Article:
Address: Dzoraghbyur v., Armenia
Project year: 2010г
PA: Telemak ANANYAN
Architects: Gohar ISAKHANYAN, Marina PARAZYAN, Argina KOCHKOYAN
Throughout more than a quarter of a century, the workshop has completed hundreds of projects in Denver, Moscow, Yerevan, Minsk, Nizhny Novgorod, Anapa, Kaliningrad and etc. The competence of the company includes a wide range of tasks related to the planning of architectural and urban environments – from urban planning solutions and the design of public/residential buildings and structures to interior architecture and applied design. The workshop also deals with research and educational activities in the field of architecture.
The mansion is located in a picturesque valley of Dzoraghbyur village, Kotayk region, RA, 28 kilometers to the North-East of Yerevan. The house is faced with purely hewn white travertine. At the customer’s request, large panoramic windows (not typical for this region) are used in the project. On the Southern and Eastern facades, they become an essential stroke, a basis of the compositional perception of the house.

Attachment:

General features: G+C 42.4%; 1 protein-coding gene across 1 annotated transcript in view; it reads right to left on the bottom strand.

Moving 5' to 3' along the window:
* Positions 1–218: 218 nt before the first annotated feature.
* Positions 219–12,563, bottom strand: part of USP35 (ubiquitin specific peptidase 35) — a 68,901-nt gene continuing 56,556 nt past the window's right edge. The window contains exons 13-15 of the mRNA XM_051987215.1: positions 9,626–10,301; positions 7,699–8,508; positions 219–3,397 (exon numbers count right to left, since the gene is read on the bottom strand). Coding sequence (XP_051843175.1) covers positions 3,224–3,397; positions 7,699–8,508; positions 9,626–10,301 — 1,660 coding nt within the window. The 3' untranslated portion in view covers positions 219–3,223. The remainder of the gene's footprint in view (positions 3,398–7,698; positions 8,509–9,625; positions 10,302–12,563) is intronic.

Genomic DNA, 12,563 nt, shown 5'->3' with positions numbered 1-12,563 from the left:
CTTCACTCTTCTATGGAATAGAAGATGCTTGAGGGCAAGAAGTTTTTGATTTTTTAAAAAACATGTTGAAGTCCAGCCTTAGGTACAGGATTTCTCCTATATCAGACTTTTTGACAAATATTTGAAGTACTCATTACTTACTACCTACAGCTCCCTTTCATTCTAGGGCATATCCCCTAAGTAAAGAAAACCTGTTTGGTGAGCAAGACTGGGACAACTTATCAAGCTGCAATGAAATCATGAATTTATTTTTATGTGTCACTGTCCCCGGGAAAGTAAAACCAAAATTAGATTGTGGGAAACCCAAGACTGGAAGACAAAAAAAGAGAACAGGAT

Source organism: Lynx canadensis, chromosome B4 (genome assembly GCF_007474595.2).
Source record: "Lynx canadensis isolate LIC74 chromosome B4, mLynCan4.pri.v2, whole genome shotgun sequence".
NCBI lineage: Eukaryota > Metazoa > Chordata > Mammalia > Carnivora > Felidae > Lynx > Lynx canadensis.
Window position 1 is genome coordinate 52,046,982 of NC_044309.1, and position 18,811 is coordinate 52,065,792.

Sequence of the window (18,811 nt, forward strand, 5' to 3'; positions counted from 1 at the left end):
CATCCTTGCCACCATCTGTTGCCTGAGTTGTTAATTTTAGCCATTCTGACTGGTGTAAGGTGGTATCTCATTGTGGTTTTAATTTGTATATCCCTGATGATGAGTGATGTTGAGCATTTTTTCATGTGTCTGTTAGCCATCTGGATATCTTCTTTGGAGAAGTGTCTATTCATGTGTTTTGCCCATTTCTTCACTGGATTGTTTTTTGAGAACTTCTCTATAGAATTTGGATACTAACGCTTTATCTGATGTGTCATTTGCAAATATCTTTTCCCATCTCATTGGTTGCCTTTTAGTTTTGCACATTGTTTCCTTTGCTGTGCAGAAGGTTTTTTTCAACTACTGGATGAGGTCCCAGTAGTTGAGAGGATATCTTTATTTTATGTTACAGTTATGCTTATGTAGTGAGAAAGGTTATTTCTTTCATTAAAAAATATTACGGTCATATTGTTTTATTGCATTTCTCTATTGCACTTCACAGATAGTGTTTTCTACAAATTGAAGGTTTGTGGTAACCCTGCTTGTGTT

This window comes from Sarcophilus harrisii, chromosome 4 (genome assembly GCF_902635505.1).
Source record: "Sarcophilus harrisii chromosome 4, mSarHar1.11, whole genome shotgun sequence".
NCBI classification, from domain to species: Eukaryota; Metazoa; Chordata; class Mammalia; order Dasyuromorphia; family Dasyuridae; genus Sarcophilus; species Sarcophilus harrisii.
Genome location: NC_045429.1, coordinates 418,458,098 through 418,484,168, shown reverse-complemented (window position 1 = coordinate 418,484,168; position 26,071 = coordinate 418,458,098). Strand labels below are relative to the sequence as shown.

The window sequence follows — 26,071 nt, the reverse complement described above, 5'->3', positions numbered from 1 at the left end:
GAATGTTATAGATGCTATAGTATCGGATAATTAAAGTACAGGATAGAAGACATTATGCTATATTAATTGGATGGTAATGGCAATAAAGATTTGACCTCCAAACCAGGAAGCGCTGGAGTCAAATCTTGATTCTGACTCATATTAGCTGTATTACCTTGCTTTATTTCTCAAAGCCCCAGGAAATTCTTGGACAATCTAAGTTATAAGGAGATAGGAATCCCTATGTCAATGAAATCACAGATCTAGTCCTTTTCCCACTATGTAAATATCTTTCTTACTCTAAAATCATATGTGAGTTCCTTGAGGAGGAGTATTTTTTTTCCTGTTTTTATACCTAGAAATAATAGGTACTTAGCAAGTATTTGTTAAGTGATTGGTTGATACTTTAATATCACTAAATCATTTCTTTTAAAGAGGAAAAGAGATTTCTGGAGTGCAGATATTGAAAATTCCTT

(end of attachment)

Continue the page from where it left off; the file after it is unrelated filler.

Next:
Thus, one of the dominating fragments of the Eastern facade is the large square living room window from floor to ceiling. Glass surface is pulled out 800 mm from the surface of the Eastern wall, which creates an interesting play of light and shadow in the exterior and interior emphasizes the effect of the panoramic window and expands the space.
The house is located in the relief area (on the easy slope towards the river) and the entrance from the road appeared to be higher than the mark of the adjacent garden and playground. That is why, from the living room, by the terrace to the summer living room, an external staircase is available to the garden and to the river.
The external staircase is made on a smaller, local scale, as it will be mostly viewed from the object’s closer angles. The long cantilever balcony, in its turn, gives expressivity to the volumes and provides a flexible connection between the living room and garden. The western wall with its narrow, typical to the Southern countries, windows is mostly blind.
This allows to protect the house from the unwanted scorching of the Western sun, and narrow, spontaneously placed windows give the house typical Southern ethnic characteristics and at the same time let a necessary amount of sunlight into the right place of the premises. The western wall, in particular, is stylized in accordance with the palace facade of the princely dynasty Pahlavuni in the Amberd Fortress (9-10 centuries).